The goal of this development candidate (DC) proposal is to utilize a recently described technology (direct reprogramming) to convert cardiac fibroblasts into cardiac myocytes in vivo for the treatment of acute myocardial infarction (AMI). The applicant plans to select a vector (the DC) to optimize specificity and delivery of reprogramming genes and determine the best route of administration. Additionally, the team will establish the safety and efficacy profile of in vivo reprogramming using their optimized vectors and delivery route in a clinically relevant animal model of acute myocardial infarction. Objective and Milestones - Reviewers found the objective of reprogramming activated fibroblasts after AMI excellent and considered the target product profile reasonable and appropriate. - A panelist noted that the milestones, while well written, would benefit from more quantitative measures of success. Rationale and Significance - If successfully developed, this novel and innovative approach to cardiac regeneration holds transformative potential and could fulfill a huge unmet medical need in heart disease. - Because of the prevalence of heart disease, even an incremental improvement over current approaches could have substantial clinical impact. Research Project Feasibility and Design - Reviewers expressed enthusiasm for this application, which they praised as innovative, ground-breaking and clearly written. - The application provides compelling preliminary evidence that the team can both reprogram resident cardiac fibroblasts to cardiomyocytes and improve cardiac function post AMI. - The pivotal criticisms of the application relate to vectorology. The applicant proposes to examine the suitability of two different vector types. Reviewers expressed technical and safety concerns that could hinder successful translation of the direct cardiac reprogramming technology. - Vector Specificity: Direct reprogramming of non-cardiac fibroblasts and other cells presents a safety risk, as the proposed reprogramming vectors are neither fibroblast, nor organ specific. Fibroblast specific vectors have not been achieved in the field but the applicant will attempt to identify vector serotypes that have higher selectivity for cardiac fibroblasts over cardiac myocytes. - Carrying Capacity: One of the proposed vector types has limited carrying capacity and at least 3 separate viruses, transfected at equal efficiencies, will be needed to target a single cell for reprogramming. This presents a substantial technical hurdle. - Clinical data indicates one of the selected vectors can result in long-term gene expression; this is unnecessary for direct reprogramming and may present further safety risks. - Reviewers noted that alternative vectors, including that utilized in the preliminary data could prove to be a superior development candidate for this indication. Qualification of the PI (Co-PI and Partner PI, if applicable) and Research Team - The PI is a world-class physician scientist with a proven commitment to and track record in this area of work. - Reviewers praised the group, calling it a dream team, and noting that each member brings unique expertise to the proposal. They did note that the program would benefit from consultation with additional vector experts to consider alternative gene delivery strategies. - The budget is focused and appropriate Collaborations, Assets, Resources and Environment - All assets and personnel required for the program are available to the investigators. Responsiveness to the RFA - Reviewers found the proposed DC novel and the program responsive to the RFA.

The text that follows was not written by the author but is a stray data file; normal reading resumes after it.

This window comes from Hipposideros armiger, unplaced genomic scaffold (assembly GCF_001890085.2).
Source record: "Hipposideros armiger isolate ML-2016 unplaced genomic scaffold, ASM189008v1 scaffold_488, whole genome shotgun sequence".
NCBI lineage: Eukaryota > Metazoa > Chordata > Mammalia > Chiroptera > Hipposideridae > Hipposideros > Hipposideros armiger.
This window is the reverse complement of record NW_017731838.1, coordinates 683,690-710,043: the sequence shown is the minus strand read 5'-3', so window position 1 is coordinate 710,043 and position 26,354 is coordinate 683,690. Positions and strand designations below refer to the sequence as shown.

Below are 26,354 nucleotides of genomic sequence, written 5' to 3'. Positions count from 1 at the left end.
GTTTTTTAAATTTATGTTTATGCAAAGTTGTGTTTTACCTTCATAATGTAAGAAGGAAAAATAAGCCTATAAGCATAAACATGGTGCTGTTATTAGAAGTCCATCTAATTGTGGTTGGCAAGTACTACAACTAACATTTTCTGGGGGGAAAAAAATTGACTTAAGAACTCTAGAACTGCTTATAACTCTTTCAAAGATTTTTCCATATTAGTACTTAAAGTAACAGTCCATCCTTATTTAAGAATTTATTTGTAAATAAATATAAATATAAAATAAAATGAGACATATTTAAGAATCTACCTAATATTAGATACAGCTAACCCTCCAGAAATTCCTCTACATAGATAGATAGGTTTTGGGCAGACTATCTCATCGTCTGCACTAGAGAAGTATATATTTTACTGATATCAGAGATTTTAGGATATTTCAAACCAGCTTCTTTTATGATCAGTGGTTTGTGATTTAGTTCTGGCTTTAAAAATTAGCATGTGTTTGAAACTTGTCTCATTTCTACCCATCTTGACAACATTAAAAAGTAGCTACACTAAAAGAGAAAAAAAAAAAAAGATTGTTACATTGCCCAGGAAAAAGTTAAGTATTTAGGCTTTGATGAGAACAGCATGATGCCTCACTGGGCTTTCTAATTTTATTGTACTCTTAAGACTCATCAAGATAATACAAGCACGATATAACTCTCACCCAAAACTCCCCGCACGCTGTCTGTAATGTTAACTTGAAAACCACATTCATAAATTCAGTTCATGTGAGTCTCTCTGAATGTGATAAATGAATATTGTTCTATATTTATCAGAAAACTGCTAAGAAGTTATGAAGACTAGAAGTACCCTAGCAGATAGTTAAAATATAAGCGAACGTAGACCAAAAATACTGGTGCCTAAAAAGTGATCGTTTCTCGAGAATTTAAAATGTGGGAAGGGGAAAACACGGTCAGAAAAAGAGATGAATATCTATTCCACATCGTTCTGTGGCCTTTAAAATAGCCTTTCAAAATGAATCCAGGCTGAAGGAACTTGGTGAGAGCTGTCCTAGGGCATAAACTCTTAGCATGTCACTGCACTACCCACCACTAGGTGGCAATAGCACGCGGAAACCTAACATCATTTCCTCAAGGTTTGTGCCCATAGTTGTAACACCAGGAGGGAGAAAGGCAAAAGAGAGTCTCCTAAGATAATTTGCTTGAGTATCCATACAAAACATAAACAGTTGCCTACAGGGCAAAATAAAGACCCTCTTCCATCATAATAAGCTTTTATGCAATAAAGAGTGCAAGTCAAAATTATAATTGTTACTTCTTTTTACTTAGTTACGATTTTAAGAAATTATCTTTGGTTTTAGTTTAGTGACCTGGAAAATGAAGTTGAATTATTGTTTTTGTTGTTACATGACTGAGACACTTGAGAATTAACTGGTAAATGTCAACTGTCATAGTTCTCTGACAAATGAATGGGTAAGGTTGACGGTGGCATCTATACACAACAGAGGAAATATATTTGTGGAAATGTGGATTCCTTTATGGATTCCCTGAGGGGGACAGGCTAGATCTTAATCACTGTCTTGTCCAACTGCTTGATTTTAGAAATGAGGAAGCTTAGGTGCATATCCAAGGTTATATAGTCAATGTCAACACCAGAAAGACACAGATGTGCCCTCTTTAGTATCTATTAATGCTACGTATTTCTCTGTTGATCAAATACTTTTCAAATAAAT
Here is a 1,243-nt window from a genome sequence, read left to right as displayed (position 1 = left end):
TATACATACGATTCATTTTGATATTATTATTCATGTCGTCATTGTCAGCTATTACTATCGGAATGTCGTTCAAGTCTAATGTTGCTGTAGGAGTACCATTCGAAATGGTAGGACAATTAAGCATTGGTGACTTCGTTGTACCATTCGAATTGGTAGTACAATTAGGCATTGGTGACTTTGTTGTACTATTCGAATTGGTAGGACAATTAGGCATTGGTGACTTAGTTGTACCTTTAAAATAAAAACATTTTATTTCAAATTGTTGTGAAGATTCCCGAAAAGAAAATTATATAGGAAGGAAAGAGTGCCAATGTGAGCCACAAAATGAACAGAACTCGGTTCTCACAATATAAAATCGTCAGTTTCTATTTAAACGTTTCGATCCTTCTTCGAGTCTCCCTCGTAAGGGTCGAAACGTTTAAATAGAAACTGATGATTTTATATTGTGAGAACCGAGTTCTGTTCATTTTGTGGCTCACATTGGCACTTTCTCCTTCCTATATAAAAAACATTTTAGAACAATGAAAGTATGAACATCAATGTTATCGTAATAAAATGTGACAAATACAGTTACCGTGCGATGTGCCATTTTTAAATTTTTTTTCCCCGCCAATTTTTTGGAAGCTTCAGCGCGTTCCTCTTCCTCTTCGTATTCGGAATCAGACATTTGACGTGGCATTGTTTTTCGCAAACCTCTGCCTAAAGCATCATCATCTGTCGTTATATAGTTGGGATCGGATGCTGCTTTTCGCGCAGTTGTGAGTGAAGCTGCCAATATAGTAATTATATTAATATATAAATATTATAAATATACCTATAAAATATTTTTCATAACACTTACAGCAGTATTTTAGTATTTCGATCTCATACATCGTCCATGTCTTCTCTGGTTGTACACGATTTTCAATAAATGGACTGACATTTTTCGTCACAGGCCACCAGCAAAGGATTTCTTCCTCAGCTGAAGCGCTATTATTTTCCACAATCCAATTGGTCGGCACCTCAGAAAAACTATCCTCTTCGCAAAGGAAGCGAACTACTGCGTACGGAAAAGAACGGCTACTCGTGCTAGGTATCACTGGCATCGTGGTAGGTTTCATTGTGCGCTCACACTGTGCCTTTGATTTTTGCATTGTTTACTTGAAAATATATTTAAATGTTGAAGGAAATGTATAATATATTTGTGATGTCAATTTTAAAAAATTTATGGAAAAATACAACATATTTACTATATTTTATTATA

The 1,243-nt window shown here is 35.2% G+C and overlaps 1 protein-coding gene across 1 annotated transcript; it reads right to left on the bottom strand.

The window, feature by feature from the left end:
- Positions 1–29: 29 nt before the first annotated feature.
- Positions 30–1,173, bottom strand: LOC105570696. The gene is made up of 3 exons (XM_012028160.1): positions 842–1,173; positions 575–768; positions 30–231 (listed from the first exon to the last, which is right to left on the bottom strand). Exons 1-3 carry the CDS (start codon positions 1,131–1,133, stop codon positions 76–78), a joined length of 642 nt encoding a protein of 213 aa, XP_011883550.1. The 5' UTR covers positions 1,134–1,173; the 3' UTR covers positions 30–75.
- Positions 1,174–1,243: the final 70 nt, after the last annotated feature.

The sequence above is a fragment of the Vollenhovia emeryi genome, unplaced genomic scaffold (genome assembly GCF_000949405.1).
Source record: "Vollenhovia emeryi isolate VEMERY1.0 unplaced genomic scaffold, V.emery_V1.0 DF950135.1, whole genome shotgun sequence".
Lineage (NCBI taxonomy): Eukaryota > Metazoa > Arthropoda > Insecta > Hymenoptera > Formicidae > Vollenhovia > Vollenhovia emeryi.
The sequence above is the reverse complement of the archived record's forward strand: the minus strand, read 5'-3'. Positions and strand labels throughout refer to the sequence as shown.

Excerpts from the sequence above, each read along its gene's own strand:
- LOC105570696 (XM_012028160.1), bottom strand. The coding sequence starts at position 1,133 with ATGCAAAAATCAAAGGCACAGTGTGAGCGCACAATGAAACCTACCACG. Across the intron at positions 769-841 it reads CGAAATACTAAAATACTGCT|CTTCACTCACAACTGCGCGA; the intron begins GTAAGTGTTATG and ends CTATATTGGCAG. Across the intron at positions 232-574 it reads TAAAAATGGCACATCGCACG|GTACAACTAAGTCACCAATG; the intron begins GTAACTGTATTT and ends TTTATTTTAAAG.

- A motion was made to move this application into Tier 1, Recommended for Funding. During the discussion, the panel reiterated enthusiasm for the novel and promising biologic concept in the proposed program and noted that feasibility concerns regarding the selected gene delivery vector lowered the application’s score.
- The GWG discussed the possibility of successfully achieving a development candidate using alternative vector strategies, given the high degree of enthusiasm for the biological concept and the potential impact of translating these findings. A reviewer suggested that the team assembled by the PI has the expertise to address the issue. However, the panel remained concerned that achieving a viable development candidate was very uncertain given the significant roadblocks to identifying a suitable vector. The GWG therefore advised as a condition for funding that the applicant consult additional vector specialists with translational and clinical experience to select a more appropriate vector to move this program towards the clinic. The motion carried.